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Förslaget inkom 2007-03-12

Enzymatic pre-treatment of cellulose rich feedstock used for large-scale production of biogas used as bio-fuel

MicroDrivE – MSc Project School
Environmental and economic reasons motivate focused research on bio-fuel production. The new research programme MicroDrivE – Microbially Derived Energy, offers a series of MSc projects within bio-preservation, enzymatic pre-treatments, ethanol fermentation, bioprocessing of by-products, biogas production and fertility effects of bioresidues. The projects are supervised by scientists from the Departments of Microbiology, Molecular Biology, and Chemistry at the Swedish University of Agricultural Sciences (SLU), Uppsala. MicroDrivE cooperates with a number of biotech and bioenergy companies. For information on the other MSc projects use the search function ”Fritext” to search for MicroDrive.

Biogas is a renewable energy source that can be used as fuel for vehicles, or for production of electricity or heat. Biogas is produced by microbial degradation of a large variety of different organic materials. Today, in Sweden, biogas is mainly produced from sewage sludge, slaughterhouse waste, manure and food and feed waste from municipals and from industries. However, the larger part of biogas production in future is believed to be based on agricultural sources, including also different types of energy crops. These more sustainable agricultural-based feedstocks do contain a much higher proportion of cellulose and hemicellulose, the main building blocks of plant cell walls, than the substrates for biogas production used today. There have already been indications on, from several biogas plants, that less biogas is produced from feedstock rich in cellulose. One possible way to overcome this problem and to increase the biogas yield from cellulose rich materials could be by performing an enzymatic pre-treatment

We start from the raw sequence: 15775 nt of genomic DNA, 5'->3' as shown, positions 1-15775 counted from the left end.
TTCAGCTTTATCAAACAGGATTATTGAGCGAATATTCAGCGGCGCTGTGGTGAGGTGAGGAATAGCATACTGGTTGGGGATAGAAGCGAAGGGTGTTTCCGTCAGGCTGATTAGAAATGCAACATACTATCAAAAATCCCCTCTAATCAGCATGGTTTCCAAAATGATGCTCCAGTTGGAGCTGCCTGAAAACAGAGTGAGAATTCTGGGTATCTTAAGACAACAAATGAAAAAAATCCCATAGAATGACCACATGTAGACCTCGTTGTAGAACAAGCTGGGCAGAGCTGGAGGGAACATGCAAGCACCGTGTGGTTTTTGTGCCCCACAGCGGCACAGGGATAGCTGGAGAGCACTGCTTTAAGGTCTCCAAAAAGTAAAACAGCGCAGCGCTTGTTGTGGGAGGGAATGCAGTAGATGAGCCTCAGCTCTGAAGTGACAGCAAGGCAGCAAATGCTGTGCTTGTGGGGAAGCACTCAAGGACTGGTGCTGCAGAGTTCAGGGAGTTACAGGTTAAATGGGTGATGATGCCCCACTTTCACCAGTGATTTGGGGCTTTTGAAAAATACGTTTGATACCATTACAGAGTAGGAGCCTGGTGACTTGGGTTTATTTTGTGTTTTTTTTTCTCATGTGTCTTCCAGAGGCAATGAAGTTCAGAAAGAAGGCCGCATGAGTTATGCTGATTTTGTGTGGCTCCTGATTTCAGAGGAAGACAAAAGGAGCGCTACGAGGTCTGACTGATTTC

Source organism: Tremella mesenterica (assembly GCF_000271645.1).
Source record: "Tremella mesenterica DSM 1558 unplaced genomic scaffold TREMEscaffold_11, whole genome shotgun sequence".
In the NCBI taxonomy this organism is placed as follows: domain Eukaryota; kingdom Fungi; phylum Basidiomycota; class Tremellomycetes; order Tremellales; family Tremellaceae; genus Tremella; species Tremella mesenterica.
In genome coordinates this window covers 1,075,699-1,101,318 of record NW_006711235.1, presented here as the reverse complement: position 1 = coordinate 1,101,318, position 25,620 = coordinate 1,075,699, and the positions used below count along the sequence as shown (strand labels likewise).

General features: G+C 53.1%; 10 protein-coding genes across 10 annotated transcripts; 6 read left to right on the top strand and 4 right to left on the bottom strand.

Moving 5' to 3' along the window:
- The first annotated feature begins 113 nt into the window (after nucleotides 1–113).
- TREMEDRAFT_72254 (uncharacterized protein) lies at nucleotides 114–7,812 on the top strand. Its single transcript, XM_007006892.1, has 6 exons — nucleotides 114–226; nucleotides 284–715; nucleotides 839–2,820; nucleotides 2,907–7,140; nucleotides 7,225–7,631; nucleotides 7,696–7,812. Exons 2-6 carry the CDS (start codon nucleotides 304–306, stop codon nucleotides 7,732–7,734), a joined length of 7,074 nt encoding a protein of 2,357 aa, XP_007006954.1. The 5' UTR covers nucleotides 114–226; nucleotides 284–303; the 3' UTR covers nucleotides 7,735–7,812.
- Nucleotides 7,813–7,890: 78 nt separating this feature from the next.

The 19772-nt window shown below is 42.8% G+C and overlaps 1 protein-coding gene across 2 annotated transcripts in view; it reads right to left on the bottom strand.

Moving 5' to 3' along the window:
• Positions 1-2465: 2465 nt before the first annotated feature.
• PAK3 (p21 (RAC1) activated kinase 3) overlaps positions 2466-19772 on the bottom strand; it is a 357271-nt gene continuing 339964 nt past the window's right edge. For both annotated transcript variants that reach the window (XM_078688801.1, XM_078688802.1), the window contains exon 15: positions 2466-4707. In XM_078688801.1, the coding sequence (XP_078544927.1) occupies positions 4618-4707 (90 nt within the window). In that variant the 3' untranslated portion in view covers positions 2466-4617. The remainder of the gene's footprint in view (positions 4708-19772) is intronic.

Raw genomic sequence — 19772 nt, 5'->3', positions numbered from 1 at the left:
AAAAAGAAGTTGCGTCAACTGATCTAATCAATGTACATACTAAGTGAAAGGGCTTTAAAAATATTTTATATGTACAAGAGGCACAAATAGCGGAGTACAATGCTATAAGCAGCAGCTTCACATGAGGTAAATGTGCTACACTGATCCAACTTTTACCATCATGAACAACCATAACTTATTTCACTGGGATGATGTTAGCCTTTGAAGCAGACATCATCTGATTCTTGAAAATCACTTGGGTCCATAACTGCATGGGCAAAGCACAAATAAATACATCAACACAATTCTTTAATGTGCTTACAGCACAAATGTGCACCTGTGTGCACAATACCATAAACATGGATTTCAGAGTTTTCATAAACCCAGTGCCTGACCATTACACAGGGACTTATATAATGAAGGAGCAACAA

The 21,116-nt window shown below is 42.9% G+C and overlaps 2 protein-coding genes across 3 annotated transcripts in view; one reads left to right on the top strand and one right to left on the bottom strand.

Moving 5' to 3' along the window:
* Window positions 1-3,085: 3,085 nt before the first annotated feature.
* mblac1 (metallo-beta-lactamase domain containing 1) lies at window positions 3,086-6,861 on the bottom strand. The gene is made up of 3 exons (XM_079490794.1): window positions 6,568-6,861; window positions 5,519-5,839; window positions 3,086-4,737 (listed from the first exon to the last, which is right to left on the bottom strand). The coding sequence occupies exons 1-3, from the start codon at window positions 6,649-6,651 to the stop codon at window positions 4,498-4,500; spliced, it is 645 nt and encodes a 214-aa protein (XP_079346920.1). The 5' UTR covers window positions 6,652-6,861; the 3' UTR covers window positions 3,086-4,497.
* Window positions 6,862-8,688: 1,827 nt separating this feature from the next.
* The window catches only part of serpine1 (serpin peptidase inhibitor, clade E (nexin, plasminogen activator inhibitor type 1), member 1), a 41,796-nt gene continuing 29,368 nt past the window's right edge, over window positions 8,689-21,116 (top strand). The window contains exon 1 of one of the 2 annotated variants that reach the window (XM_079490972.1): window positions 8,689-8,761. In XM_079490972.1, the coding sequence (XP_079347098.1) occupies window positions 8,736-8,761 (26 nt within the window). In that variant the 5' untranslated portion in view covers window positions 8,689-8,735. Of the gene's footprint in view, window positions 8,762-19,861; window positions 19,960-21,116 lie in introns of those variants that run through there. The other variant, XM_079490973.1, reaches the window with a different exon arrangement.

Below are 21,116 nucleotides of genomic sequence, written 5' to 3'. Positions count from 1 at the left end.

Cellulose and hemicellulose is built up of long glucan polymers, mainly consisting of glucose molecules, which are very densely packed together in small crystalline like formations. Cellulose is due to its crystallinity, chemically very stable and insoluble in water, and thus very hard to degrade. In spite of this, many microorganisms in nature, mainly fungi, can degrade cellulose and use its energy and carbon content for growth. The microorganisms produce mixtures of extra cellular enzymes called cellulases and hemicellulases. Such enzymatic mixtures synergistically and efficiently degrade cellulose and hemicellulose into shorter soluble glucans, like glucose and cellobiose. A wide range of cellulose and hemicellulose degrading enzymes are commercially produced and utilized in industrial applications to modify the chemical properties of different biological materials containing cellulose and hemicellulose.

This MSc work will investigate the effects of enzymatic pre-treatment of cellulose rich feedstock on the total biogas yield. Different types of commercially available cellulases and hemicellulases will be evaluated.

Methods that will be used during the project include:
• Enzymatic treatments
• Set-up and monitoring small scale biogas processes
• Analytical methods including gaschromatography.

We are looking for a student within the biochemistry, microbiology, and biotechnology area interested in future technologies for bio-fuel production and environmental concerns.

For information on the Department of Microbiology, SLU, visit Web site http://www.mikrob.slu.se, and on the Department of Molecular Biology, SLU, visit Web-site: http://xray.bmc.uu.se


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